By Corey Atad.

Shania Twain is opening up about the traumas she faced as a child.

Speaking with The Sunday Times this week, the Canadian country icon shared the lengths she went to in order to avoid sexual abuse from her stepfather.

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“I hid myself and I would flatten my boobs,” the 57-year-old recalled. “I would wear bras that were too small for me, and I’d wear two, play it down until there was nothing girl about me. Make it easier to go unnoticed. Because, oh my gosh, it was terrible — you didn’t want to be a girl in my house.”

At 22, Twain’s stepfather and mother died in a car accident, leaving her to take care of her siblings while pursuing a career in music.

“Then you go into society and you’re a girl and you’re getting the normal other unpleasant stuff too, and that reinforces it,” she said. “So then you think, ‘Oh, I guess it’s just s**ty to be a girl. Oh, it’s so s**ty to have boobs.’ I was ashamed of being a girl.”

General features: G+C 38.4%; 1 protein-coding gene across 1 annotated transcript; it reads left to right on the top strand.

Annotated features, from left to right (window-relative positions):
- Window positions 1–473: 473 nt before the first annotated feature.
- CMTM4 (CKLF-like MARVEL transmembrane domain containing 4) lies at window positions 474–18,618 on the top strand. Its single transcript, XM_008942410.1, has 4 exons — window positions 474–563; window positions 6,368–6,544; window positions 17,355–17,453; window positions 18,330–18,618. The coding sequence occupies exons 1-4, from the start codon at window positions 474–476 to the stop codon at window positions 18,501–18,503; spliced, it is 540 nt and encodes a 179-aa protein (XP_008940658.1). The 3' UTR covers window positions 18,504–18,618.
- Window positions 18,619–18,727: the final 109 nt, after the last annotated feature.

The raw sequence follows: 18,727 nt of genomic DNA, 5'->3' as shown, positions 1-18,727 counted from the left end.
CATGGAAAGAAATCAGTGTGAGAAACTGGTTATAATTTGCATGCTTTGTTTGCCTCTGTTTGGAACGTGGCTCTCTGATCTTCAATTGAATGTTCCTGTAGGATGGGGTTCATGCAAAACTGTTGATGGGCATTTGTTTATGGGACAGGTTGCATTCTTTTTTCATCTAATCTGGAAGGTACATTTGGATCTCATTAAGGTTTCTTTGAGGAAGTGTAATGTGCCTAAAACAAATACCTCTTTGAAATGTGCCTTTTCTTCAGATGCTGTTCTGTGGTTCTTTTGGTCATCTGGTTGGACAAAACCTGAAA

She continued, “All of a sudden it was like, well, what’s your problem? You know, you’re a woman and you have this beautiful body? What was so natural for other people was so scary for me. I felt exploited, but I didn’t have a choice now. I had to play the glamorous singer, had to wear my femininity more openly or more freely. And work out how I’m not gonna get groped, or raped by someone’s eyes, you know, and feel so degraded.”

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But over time, Twain began to find success and the confidence to deal with those issues of sexism and misogyny.

“By the time I had my record contracts I was the kind of woman that … when I walked in the room, it’s like, don’t even get any closer,” she said. “It was clear in my body language. And I think maybe what young girls can learn too is to exude that confidence.”


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Ellen Bullock